Hunter is the curator of Hidden Content Network, an online platform founded by Serah Beckley and Success Edioma which aims to ‘reconnect the African Diaspora through events and media content.’ Hunter’s involvement with the network began after she was contacted by Beckley, who had seen Hunter’s personal Instagram through a mutual follower. On Instagram, Hunter uses her profile as a form of self-expression, sharing and crediting art and artists that she connects with emotionally. Her role with Hidden Content Network now is something similar and allows her to use her creative eye; she sifts through the content that members of the group submit and creates the feed. Hunter is also involved with the network’s events, for which she sources talent, vendors and business owners of color to be promoted and endorsed.

Hidden Content Network has brought Hunter into contact with people across the country – both Beckley and Edioma are from North Jersey – so the work they do includes the north and the south in its remit. Of the network, Hunter explains that she feels that there is, and has been, a ‘divide between our people and it’s so necessary for us to work together, especially in times like this.’ Highlighting similarities is more important than defining differences; for example, both Beckley and Edioma are from Nigeria but, as Hunter points out, ‘in reality we all came from the same place and we all go through the same things.’ The aim of the network is to come together and talk, in order to identify shared issues and to find resolutions. Last year, Hidden Content Network registered as a 501 (c)(3) non-profit organization, which is testament to its commitment towards making real change.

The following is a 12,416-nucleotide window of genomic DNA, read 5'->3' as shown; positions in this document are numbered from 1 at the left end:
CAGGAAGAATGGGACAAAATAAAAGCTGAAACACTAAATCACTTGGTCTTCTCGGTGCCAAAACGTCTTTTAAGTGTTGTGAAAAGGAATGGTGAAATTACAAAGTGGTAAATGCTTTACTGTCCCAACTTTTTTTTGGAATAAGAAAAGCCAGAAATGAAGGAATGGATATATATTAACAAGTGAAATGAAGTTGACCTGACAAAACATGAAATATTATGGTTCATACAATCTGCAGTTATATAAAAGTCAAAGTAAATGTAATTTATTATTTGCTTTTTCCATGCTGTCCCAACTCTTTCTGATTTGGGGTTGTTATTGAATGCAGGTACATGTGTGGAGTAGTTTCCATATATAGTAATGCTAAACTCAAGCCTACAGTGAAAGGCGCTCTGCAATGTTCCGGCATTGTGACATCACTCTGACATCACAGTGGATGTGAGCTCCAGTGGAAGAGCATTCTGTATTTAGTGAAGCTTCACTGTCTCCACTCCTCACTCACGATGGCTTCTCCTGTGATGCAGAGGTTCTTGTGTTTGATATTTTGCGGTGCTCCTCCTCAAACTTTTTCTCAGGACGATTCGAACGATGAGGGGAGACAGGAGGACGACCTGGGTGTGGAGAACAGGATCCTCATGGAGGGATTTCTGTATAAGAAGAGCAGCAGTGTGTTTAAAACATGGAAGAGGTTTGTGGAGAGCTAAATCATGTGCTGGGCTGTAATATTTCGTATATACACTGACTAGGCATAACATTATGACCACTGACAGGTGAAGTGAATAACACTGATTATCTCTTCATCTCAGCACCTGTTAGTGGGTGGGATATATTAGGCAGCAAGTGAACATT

Though the pandemic has made physical events and meet-ups impossible for the Hidden Content Network for now, that cross-country connection between Alabama and North Jersey remains important to Hunter. The platform has given her the chance to create opportunities for herself, her peers and others – opportunities that, growing up in Phenix City, Alabama, weren’t available. Likewise, she views her journey to Houston, Texas, for the shoot with Cary, as evidence that taking a risk would pay off. So when Cary told Hunter that he wanted to make her image into a puzzle, the idea seemed crazy to her.

Of the concept of puzzles, Hunter calls them a ‘lost art’, and sees them as timeless in the way that, one day, she can pass her puzzle down to the generations below. Similarly, anyone can work on piecing together the individual fragments, ‘figuring out puzzles of my face’ in their own homes. ‘I never thought that that would be a thing for me,’ but, Hunter concludes, her story is one that she hopes will be an inspiration for someone else. ‘I’ve been through a lot that could have stopped me, scared me, and discouraged me. And it has, don’t get me wrong, it has discouraged me, but I’ve been able to push through. And every time, there’s always been good things on the other side of that. If you want to do something, do it, because you can.’

by Ellen Brown, writer & art historian